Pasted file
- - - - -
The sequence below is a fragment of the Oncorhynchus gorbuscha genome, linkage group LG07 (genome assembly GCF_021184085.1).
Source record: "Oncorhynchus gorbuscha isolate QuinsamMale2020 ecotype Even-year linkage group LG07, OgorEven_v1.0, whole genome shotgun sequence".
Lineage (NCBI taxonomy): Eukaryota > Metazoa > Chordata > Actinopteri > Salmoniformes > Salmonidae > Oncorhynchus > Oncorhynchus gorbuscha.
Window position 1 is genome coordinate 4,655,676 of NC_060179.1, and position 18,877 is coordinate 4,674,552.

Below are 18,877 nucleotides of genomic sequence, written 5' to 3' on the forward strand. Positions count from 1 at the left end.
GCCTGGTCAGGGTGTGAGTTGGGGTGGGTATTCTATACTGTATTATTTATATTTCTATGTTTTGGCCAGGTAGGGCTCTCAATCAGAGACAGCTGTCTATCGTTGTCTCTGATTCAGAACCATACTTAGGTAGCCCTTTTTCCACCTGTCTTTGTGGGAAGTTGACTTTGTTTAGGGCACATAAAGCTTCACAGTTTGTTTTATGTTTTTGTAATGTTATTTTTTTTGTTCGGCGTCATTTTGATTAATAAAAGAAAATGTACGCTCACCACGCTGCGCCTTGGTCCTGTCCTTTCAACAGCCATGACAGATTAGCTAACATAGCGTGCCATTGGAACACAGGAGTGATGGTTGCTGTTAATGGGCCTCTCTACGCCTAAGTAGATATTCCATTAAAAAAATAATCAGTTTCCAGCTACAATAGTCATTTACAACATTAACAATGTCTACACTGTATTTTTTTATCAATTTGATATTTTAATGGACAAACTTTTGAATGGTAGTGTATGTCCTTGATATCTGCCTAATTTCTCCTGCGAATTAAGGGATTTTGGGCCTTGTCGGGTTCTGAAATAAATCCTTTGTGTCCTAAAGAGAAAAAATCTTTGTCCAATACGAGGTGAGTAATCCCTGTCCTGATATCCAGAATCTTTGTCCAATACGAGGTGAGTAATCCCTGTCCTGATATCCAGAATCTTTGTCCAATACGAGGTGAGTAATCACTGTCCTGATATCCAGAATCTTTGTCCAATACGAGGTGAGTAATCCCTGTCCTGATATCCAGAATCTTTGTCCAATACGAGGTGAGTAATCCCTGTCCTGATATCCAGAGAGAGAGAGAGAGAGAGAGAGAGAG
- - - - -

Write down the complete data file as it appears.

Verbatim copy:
The sequence below is a fragment of the Oncorhynchus gorbuscha genome, linkage group LG07 (genome assembly GCF_021184085.1).
Source record: "Oncorhynchus gorbuscha isolate QuinsamMale2020 ecotype Even-year linkage group LG07, OgorEven_v1.0, whole genome shotgun sequence".
Lineage (NCBI taxonomy): Eukaryota > Metazoa > Chordata > Actinopteri > Salmoniformes > Salmonidae > Oncorhynchus > Oncorhynchus gorbuscha.
Window position 1 is genome coordinate 4,655,676 of NC_060179.1, and position 18,877 is coordinate 4,674,552.

Below are 18,877 nucleotides of genomic sequence, written 5' to 3' on the forward strand. Positions count from 1 at the left end.
GCCTGGTCAGGGTGTGAGTTGGGGTGGGTATTCTATACTGTATTATTTATATTTCTATGTTTTGGCCAGGTAGGGCTCTCAATCAGAGACAGCTGTCTATCGTTGTCTCTGATTCAGAACCATACTTAGGTAGCCCTTTTTCCACCTGTCTTTGTGGGAAGTTGACTTTGTTTAGGGCACATAAAGCTTCACAGTTTGTTTTATGTTTTTGTAATGTTATTTTTTTTGTTCGGCGTCATTTTGATTAATAAAAGAAAATGTACGCTCACCACGCTGCGCCTTGGTCCTGTCCTTTCAACAGCCATGACAGATTAGCTAACATAGCGTGCCATTGGAACACAGGAGTGATGGTTGCTGTTAATGGGCCTCTCTACGCCTAAGTAGATATTCCATTAAAAAAATAATCAGTTTCCAGCTACAATAGTCATTTACAACATTAACAATGTCTACACTGTATTTTTTTATCAATTTGATATTTTAATGGACAAACTTTTGAATGGTAGTGTATGTCCTTGATATCTGCCTAATTTCTCCTGCGAATTAAGGGATTTTGGGCCTTGTCGGGTTCTGAAATAAATCCTTTGTGTCCTAAAGAGAAAAAATCTTTGTCCAATACGAGGTGAGTAATCCCTGTCCTGATATCCAGAATCTTTGTCCAATACGAGGTGAGTAATCCCTGTCCTGATATCCAGAATCTTTGTCCAATACGAGGTGAGTAATCACTGTCCTGATATCCAGAATCTTTGTCCAATACGAGGTGAGTAATCCCTGTCCTGATATCCAGAATCTTTGTCCAATACGAGGTGAGTAATCCCTGTCCTGATATCCAGAGAGAGAGAGAGAGAGAGAGAGAGAG